Mia Ballistic: “I had run into cosplay as a hobby on the internet several times and thought, ‘Wow, I wish I had the guts to do that. It looks like a lot of fun.’ I LOVE costumes and dressing up, so this community provides an excuse to do it outside of Halloween. I’m also a trained theatrical costume designer, so I have been making costumes as a profession since college. When I discovered that I had a group of friends that were not only cosplayers, but SUPERHERO cosplayers, I totally died of joy. I built my best friend a Batsuit and that was the beginning. I actually never thought I’d personally be dressing up; I still was a bit intimidated. I had to be coaxed into it actually. I would have been far too shy and self-conscious to ever really try the hobby if it had not been for Roxanna and Psy. They shoved me into Psy’s Domino get-up for fun, (and) then I took a deep breath and decided to join the party. My first technical cosplay was Alfred, which I put together for The Dark Knight premiere. I had a lot of fun with it; it was the first time I realized the appeal of group costuming. Also, people got a kick out (of) a girl dressed as Alfred. Clearly, I am a die-hard fan of Rule 63, since my first real cosplay was Punisher and I haven’t stopped since.”
Littlehotshot: “My boyfriend has bugged me for literally years about going to a comic book convention. I finally caved when I found that a lot of our other friends were really into it, especially with all the other girls involved in cosplay. Now I am glad that he never gave up on getting me into cosplay. I love it!
This is a double answer — my first official cosplay ever was Green Arrow, but my first costume that I personally worked on was Zatanna. I’m kind of embarrassed about GA now — I wish it was better, but had less than a week to pull it together. I am currently working with Silver on redesigning my Green Arrow to conform better to our JLA’s look. It should debut at SDCC this year!”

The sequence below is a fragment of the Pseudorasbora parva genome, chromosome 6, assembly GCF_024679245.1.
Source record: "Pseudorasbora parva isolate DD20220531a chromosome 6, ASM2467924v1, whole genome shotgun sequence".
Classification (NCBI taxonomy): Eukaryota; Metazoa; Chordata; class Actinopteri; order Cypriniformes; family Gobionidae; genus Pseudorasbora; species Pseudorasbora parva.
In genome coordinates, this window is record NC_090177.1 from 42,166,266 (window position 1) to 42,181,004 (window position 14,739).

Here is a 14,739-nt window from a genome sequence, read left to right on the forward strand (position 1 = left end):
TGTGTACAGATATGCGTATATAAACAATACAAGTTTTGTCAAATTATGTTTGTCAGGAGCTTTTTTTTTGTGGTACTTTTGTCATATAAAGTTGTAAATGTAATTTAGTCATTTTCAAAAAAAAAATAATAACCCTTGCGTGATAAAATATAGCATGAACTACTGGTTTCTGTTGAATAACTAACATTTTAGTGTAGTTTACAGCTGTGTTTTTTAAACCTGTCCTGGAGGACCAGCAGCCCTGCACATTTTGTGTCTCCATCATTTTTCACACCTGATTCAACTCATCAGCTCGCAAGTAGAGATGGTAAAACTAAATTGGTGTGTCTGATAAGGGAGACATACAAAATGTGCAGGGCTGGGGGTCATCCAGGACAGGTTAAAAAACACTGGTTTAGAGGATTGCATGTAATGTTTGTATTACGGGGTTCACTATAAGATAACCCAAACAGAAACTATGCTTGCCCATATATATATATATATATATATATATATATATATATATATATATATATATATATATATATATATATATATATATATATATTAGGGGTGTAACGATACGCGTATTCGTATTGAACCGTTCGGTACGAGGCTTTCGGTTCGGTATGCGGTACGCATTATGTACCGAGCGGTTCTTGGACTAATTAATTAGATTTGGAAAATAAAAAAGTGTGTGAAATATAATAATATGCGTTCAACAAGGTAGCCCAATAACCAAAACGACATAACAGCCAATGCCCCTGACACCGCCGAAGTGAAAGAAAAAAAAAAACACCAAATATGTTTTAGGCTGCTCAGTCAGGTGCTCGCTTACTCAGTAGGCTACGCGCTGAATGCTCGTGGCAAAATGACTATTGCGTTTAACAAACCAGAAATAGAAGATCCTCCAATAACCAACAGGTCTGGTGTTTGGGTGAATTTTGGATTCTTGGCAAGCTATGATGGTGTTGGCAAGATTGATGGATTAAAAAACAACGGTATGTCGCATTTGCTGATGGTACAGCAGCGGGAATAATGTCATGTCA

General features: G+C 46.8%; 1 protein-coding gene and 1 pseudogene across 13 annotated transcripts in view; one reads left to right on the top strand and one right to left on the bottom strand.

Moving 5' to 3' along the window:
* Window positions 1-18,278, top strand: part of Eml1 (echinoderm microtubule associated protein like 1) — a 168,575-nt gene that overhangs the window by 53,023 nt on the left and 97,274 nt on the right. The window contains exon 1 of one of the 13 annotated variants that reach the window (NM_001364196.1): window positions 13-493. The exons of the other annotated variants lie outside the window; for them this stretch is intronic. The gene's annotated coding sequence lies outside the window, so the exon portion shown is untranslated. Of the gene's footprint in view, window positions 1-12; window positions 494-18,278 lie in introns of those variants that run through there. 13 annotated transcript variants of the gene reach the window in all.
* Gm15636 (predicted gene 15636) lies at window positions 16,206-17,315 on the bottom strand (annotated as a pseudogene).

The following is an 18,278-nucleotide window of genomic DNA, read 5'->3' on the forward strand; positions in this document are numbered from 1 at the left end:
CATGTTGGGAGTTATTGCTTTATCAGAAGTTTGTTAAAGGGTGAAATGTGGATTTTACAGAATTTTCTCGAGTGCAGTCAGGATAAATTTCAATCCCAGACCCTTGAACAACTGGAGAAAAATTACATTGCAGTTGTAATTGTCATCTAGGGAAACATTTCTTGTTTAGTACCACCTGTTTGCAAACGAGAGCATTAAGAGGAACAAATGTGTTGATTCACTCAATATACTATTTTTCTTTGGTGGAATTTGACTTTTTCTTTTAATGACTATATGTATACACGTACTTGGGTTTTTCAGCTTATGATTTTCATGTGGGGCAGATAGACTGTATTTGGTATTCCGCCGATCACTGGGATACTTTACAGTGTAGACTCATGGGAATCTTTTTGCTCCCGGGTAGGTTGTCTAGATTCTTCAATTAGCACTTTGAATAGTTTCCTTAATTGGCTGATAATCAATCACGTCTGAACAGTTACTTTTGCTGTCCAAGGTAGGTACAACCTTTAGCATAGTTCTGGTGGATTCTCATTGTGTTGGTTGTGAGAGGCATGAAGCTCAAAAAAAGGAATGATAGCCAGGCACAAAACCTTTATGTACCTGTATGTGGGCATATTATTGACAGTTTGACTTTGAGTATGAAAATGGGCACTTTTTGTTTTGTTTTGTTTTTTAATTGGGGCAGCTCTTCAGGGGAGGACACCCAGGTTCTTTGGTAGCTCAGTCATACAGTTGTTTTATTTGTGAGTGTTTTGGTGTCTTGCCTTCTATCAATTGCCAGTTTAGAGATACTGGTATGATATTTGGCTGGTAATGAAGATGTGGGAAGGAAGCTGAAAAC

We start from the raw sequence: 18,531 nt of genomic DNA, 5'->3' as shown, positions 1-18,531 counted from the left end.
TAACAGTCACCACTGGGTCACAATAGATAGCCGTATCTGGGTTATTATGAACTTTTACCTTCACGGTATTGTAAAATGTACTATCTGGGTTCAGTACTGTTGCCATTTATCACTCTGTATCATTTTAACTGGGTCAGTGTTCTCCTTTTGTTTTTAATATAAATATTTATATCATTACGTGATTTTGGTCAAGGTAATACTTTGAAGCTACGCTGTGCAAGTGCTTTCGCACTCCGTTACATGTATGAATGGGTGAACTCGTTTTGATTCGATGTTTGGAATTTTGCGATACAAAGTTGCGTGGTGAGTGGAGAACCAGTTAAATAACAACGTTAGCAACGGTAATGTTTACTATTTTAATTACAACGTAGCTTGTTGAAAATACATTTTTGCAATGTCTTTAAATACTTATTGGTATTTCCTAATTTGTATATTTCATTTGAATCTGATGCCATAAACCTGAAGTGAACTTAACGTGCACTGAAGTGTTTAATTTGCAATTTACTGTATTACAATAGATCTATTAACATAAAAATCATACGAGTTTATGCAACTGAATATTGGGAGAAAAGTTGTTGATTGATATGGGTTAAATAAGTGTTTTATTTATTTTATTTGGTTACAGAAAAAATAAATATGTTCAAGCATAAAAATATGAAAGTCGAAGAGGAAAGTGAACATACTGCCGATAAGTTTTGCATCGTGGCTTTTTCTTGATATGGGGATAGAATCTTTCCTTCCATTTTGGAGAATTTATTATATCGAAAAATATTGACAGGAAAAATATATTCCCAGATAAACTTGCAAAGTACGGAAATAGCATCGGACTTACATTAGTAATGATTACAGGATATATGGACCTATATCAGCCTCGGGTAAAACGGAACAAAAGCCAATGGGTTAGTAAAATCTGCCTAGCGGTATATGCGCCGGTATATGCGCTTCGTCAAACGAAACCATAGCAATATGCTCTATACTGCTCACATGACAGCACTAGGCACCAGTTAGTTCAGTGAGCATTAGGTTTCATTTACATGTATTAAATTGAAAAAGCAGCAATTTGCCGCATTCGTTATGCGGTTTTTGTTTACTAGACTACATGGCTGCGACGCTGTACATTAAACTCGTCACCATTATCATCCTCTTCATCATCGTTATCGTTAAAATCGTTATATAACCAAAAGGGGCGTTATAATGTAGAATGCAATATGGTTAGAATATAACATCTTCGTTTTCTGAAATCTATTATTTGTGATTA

Silver: “Squeeee! My favorite part! OKAY. Kit, Tat and I knew each other since middle school ♥♥. I met Clyde and Steven at SDCC 09, and inadvertently met Meta, Psy, and Mia through him. TECHNICALLY I met Meta and Psy before that at WonderCon 09, but it was a slight interaction in costume. Then we all REALLY met at Anime Destiny at US Berkeley in 09. Then the rest of the GBJLA (Black Canary, Fox, Green Arrow) and I met through Meta, Psy, and Mia, NOT in costume but in regular civvies.”
Kit: “Yeah like Silv said, I met her and Tat back in middle school. Goodness we’ve known each other a long time. Everyone else I’m pretty sure I met in a costume! Clyde and Steven were collected in 09, and to my endless amusement Steven was in his Monarch costume and I was in my Dr. Mrs. (The Monarch) costume when we met. I met Meta, Mia, and Psy at WonderCon 10 (moderately fell in love with all of them, especially Mia who I’m pretty sure is my sister from another life or something.) Then I guess came Seth, who amusingly enough I didn’t meet in a costume, I met him at Disneyland where we rode a roller coaster Lonely Island style. And the last two awesome people I met, Little Hotshot and our Vixen, I met when we all teamed up for our Gender Bent Justice League!”